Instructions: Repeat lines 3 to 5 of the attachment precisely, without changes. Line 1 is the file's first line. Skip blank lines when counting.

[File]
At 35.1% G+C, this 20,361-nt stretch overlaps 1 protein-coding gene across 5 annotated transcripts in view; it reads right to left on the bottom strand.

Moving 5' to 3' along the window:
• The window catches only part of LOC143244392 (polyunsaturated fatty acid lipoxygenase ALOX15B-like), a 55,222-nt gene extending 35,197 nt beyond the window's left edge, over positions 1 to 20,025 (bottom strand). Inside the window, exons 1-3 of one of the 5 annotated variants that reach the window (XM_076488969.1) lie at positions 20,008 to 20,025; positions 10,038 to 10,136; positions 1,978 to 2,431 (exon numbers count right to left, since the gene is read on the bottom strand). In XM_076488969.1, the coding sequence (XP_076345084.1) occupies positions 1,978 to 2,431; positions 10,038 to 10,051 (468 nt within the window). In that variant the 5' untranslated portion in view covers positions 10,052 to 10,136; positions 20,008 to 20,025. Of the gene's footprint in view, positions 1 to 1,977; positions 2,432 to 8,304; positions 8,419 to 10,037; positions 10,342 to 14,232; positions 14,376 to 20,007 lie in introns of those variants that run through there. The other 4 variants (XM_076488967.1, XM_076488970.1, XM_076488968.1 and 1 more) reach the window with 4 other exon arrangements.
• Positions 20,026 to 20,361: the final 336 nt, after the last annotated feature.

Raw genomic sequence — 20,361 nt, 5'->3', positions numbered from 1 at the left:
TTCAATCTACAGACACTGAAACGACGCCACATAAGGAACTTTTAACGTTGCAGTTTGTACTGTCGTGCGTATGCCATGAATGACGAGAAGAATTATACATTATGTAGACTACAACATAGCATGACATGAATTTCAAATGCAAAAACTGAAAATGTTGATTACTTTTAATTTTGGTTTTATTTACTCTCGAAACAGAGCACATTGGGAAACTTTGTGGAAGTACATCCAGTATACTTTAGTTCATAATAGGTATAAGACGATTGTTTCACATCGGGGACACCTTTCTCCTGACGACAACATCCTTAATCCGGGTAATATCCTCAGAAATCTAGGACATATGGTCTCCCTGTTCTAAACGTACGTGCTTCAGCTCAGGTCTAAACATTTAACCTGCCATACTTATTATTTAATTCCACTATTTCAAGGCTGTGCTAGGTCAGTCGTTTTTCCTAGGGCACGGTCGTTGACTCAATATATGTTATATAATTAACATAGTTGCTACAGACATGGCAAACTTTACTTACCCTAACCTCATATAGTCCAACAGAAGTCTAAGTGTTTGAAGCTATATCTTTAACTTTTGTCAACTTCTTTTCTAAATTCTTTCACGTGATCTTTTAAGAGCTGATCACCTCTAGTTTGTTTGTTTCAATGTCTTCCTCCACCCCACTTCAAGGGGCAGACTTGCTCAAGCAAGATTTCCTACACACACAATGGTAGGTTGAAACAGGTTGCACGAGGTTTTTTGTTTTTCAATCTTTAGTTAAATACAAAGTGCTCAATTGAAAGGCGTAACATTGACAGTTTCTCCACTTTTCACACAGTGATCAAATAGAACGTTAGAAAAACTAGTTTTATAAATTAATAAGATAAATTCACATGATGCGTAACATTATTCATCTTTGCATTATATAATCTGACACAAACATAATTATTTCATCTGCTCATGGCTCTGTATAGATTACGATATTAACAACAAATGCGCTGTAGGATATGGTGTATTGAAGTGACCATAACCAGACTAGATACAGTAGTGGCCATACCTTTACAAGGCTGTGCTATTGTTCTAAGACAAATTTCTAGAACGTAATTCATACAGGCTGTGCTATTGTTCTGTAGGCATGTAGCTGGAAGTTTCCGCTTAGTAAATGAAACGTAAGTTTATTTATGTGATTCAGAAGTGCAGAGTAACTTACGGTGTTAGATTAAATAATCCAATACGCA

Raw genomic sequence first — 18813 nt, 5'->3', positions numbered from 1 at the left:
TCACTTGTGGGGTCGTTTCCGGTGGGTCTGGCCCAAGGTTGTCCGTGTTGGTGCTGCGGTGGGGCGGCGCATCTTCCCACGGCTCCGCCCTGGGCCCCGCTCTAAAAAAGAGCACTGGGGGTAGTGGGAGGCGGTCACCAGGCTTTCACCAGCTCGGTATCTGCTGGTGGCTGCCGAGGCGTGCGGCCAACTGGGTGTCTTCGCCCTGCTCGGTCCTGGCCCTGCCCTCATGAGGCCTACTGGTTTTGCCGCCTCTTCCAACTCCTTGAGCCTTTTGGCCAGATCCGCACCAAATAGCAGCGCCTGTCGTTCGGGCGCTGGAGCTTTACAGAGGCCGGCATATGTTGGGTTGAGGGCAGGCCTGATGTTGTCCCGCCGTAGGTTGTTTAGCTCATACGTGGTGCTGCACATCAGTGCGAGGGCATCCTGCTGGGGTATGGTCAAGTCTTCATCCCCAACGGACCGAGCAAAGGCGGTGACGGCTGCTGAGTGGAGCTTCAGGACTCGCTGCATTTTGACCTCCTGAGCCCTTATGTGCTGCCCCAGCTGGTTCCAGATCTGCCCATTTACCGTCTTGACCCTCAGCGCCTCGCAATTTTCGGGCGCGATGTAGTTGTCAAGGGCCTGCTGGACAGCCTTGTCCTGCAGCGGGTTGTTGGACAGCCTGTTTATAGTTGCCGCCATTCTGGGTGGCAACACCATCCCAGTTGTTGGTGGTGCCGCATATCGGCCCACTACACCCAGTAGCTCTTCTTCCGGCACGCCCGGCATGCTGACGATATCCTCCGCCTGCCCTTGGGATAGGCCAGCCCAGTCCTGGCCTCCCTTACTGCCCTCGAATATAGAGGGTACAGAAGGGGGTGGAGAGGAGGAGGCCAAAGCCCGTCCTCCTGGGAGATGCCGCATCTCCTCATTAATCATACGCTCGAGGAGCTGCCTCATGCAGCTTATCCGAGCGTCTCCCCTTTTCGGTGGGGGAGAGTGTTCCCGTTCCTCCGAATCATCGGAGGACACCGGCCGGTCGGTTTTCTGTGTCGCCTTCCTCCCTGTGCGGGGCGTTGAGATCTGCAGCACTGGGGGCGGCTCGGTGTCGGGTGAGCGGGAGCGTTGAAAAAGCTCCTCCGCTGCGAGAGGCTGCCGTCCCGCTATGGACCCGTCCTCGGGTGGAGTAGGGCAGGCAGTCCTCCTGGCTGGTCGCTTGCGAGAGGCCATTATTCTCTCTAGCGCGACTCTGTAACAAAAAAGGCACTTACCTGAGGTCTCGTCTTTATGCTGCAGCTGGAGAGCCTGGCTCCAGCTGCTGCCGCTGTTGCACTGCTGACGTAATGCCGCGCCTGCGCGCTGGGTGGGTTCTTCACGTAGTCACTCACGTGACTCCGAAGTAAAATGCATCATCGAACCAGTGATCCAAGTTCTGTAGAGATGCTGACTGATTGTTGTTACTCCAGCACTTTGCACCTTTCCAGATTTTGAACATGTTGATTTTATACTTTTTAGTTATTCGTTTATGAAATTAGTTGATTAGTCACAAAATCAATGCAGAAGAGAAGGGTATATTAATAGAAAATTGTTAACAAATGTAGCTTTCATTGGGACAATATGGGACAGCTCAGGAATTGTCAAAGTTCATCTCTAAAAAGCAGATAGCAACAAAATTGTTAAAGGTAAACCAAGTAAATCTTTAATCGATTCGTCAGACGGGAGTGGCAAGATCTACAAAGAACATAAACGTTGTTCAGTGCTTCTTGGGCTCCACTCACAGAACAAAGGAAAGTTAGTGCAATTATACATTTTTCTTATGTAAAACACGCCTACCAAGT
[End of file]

• The window catches only part of LOC143244392 (polyunsaturated fatty acid lipoxygenase ALOX15B-like), a 55,222-nt gene extending 35,197 nt beyond the window's left edge, over positions 1 to 20,025 (bottom strand). Inside the window, exons 1-3 of one of the 5 annotated variants that reach the window (XM_076488969.1) lie at positions 20,008 to 20,025; positions 10,038 to 10,136; positions 1,978 to 2,431 (exon numbers count right to left, since the gene is read on the bottom strand). In XM_076488969.1, the coding sequence (XP_076345084.1) occupies positions 1,978 to 2,431; positions 10,038 to 10,051 (468 nt within the window). In that variant the 5' untranslated portion in view covers positions 10,052 to 10,136; positions 20,008 to 20,025. Of the gene's footprint in view, positions 1 to 1,977; positions 2,432 to 8,304; positions 8,419 to 10,037; positions 10,342 to 14,232; positions 14,376 to 20,007 lie in introns of those variants that run through there. The other 4 variants (XM_076488967.1, XM_076488970.1, XM_076488968.1 and 1 more) reach the window with 4 other exon arrangements.
• Positions 20,026 to 20,361: the final 336 nt, after the last annotated feature.

Raw genomic sequence — 20,361 nt, 5'->3', positions numbered from 1 at the left: